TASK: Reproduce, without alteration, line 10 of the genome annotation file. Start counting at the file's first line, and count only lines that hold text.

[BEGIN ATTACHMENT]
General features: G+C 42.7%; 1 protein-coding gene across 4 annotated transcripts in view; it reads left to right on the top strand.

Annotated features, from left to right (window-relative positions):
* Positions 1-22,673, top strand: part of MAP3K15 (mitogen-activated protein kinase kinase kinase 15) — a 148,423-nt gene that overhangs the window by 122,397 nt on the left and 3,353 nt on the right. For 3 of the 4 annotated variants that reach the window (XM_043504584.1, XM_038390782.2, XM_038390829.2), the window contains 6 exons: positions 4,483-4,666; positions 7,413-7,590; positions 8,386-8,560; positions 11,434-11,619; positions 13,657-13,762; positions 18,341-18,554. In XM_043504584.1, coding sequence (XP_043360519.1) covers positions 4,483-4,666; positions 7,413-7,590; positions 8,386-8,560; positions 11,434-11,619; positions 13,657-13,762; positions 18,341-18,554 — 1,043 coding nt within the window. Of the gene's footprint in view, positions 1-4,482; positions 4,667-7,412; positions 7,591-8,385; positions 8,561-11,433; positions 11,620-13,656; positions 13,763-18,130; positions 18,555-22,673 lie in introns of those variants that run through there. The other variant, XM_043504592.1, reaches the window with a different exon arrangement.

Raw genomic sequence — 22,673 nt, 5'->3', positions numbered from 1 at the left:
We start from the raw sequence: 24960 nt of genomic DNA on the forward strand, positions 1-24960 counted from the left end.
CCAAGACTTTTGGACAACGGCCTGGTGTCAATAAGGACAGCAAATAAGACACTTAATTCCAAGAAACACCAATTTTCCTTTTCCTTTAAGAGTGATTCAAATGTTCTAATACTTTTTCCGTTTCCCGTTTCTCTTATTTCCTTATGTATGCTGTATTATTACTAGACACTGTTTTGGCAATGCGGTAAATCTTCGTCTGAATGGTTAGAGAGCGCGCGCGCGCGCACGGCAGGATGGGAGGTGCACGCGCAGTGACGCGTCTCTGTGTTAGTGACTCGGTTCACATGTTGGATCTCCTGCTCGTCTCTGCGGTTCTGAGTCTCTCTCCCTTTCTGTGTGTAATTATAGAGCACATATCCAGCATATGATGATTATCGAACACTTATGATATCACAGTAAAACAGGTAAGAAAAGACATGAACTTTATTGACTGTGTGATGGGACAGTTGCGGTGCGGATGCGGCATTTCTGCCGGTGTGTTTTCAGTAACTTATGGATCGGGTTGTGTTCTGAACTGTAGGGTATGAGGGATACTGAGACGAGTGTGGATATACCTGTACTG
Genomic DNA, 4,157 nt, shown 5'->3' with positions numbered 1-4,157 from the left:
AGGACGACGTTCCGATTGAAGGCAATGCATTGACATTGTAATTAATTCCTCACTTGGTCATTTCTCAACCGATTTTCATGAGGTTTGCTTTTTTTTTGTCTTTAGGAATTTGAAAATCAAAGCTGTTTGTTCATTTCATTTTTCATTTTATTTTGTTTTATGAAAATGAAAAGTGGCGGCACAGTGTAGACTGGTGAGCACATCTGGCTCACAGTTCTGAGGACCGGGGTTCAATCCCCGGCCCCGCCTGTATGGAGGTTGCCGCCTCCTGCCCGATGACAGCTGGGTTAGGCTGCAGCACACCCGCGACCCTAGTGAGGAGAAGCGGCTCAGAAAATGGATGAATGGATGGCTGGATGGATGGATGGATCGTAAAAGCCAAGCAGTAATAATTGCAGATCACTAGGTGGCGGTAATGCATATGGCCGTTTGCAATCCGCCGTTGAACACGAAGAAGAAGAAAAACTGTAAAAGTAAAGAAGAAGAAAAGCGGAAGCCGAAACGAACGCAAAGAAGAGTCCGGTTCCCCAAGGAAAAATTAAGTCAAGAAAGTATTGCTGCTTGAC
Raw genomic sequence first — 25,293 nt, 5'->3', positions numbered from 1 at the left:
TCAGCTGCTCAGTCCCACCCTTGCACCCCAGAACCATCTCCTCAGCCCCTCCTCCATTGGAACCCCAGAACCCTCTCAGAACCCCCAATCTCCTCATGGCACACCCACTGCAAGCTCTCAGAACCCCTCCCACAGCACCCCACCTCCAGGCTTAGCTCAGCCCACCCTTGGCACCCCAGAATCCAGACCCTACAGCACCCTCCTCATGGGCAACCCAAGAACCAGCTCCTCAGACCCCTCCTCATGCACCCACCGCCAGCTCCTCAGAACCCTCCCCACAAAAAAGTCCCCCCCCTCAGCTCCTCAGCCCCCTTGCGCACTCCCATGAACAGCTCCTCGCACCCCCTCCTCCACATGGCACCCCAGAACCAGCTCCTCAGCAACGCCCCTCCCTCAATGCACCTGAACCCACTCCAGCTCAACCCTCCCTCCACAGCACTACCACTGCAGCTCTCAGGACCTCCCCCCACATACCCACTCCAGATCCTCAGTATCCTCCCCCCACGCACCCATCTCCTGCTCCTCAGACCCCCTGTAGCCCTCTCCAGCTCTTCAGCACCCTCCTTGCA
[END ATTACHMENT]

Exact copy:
TCAGCTGCTCAGTCCCACCCTTGCACCCCAGAACCATCTCCTCAGCCCCTCCTCCATTGGAACCCCAGAACCCTCTCAGAACCCCCAATCTCCTCATGGCACACCCACTGCAAGCTCTCAGAACCCCTCCCACAGCACCCCACCTCCAGGCTTAGCTCAGCCCACCCTTGGCACCCCAGAATCCAGACCCTACAGCACCCTCCTCATGGGCAACCCAAGAACCAGCTCCTCAGACCCCTCCTCATGCACCCACCGCCAGCTCCTCAGAACCCTCCCCACAAAAAAGTCCCCCCCCTCAGCTCCTCAGCCCCCTTGCGCACTCCCATGAACAGCTCCTCGCACCCCCTCCTCCACATGGCACCCCAGAACCAGCTCCTCAGCAACGCCCCTCCCTCAATGCACCTGAACCCACTCCAGCTCAACCCTCCCTCCACAGCACTACCACTGCAGCTCTCAGGACCTCCCCCCACATACCCACTCCAGATCCTCAGTATCCTCCCCCCACGCACCCATCTCCTGCTCCTCAGACCCCCTGTAGCCCTCTCCAGCTCTTCAGCACCCTCCTTGCA